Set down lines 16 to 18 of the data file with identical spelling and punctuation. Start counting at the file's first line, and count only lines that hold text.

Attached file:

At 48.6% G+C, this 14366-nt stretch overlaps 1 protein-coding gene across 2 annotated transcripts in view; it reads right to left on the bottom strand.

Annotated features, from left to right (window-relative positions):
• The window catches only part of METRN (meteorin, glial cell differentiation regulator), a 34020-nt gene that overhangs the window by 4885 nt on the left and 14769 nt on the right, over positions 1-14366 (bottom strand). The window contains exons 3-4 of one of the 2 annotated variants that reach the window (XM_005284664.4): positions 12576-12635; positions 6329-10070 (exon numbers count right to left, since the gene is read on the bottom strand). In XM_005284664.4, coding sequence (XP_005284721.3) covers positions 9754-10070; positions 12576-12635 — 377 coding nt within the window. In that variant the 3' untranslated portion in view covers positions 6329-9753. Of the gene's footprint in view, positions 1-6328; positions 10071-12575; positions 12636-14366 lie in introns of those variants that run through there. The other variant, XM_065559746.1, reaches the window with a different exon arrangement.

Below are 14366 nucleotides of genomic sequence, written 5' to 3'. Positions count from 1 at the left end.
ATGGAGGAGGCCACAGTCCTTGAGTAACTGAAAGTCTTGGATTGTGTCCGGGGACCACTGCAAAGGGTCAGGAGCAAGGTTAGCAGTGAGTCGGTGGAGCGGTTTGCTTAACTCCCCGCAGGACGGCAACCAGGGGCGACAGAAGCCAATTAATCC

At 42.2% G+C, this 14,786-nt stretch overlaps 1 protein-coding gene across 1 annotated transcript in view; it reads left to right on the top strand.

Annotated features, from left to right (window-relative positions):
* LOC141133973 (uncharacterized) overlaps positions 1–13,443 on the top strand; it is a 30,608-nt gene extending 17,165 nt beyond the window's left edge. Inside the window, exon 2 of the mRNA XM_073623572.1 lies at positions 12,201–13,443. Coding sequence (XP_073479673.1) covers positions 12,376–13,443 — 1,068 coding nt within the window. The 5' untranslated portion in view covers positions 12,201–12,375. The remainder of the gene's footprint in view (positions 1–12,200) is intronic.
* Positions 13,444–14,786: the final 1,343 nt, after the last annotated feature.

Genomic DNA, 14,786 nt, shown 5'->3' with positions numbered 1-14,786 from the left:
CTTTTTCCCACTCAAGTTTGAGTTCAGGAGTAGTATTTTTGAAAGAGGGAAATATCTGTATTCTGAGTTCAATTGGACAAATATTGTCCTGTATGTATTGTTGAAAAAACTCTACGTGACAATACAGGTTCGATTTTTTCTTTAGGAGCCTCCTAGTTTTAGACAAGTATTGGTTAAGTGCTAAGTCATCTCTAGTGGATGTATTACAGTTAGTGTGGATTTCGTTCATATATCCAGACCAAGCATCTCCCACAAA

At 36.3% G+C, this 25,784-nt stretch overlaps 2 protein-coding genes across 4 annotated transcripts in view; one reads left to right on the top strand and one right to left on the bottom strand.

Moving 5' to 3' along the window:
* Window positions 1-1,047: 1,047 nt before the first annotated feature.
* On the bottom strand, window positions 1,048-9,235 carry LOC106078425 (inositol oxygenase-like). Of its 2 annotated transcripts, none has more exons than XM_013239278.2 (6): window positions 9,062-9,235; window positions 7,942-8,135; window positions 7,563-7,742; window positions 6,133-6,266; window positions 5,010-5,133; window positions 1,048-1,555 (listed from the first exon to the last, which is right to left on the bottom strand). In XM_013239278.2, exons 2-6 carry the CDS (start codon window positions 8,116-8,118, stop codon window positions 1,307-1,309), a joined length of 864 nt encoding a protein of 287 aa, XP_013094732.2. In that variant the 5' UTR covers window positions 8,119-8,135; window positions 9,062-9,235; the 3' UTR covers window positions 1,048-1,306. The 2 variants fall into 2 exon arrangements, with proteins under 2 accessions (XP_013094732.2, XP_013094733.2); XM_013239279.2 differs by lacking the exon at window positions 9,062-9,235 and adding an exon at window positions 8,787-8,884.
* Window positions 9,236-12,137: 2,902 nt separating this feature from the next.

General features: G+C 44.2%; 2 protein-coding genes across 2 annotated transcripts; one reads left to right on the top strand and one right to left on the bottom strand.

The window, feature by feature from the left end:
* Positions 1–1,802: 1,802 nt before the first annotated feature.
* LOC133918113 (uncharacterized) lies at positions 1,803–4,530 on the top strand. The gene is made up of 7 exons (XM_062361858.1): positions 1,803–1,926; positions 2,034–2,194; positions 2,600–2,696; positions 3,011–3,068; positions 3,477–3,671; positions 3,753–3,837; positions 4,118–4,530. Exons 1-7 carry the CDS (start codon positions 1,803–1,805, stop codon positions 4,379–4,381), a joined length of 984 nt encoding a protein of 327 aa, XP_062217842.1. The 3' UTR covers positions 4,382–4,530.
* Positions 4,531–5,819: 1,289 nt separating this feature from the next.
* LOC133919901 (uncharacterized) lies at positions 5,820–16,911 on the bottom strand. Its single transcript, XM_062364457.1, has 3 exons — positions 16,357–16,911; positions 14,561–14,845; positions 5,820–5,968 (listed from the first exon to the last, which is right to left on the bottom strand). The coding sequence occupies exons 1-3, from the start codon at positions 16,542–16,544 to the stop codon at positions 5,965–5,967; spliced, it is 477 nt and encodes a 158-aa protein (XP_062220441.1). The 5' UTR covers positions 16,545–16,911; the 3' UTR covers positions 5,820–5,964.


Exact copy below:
* Window positions 9,236-12,137: 2,902 nt separating this feature from the next.

General features: G+C 44.2%; 2 protein-coding genes across 2 annotated transcripts; one reads left to right on the top strand and one right to left on the bottom strand.

The window, feature by feature from the left end: